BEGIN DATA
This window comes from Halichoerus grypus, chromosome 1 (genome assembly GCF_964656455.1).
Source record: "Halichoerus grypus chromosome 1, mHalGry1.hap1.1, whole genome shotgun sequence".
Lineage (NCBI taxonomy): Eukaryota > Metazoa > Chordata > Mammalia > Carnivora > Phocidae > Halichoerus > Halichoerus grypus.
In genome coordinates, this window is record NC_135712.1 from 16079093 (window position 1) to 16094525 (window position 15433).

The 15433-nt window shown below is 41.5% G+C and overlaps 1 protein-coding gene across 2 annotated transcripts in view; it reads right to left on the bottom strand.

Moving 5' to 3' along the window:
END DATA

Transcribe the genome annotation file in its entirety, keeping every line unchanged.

This window comes from Halichoerus grypus, chromosome 1 (genome assembly GCF_964656455.1).
Source record: "Halichoerus grypus chromosome 1, mHalGry1.hap1.1, whole genome shotgun sequence".
Lineage (NCBI taxonomy): Eukaryota > Metazoa > Chordata > Mammalia > Carnivora > Phocidae > Halichoerus > Halichoerus grypus.
In genome coordinates, this window is record NC_135712.1 from 16079093 (window position 1) to 16094525 (window position 15433).

The 15433-nt window shown below is 41.5% G+C and overlaps 1 protein-coding gene across 2 annotated transcripts in view; it reads right to left on the bottom strand.

Moving 5' to 3' along the window: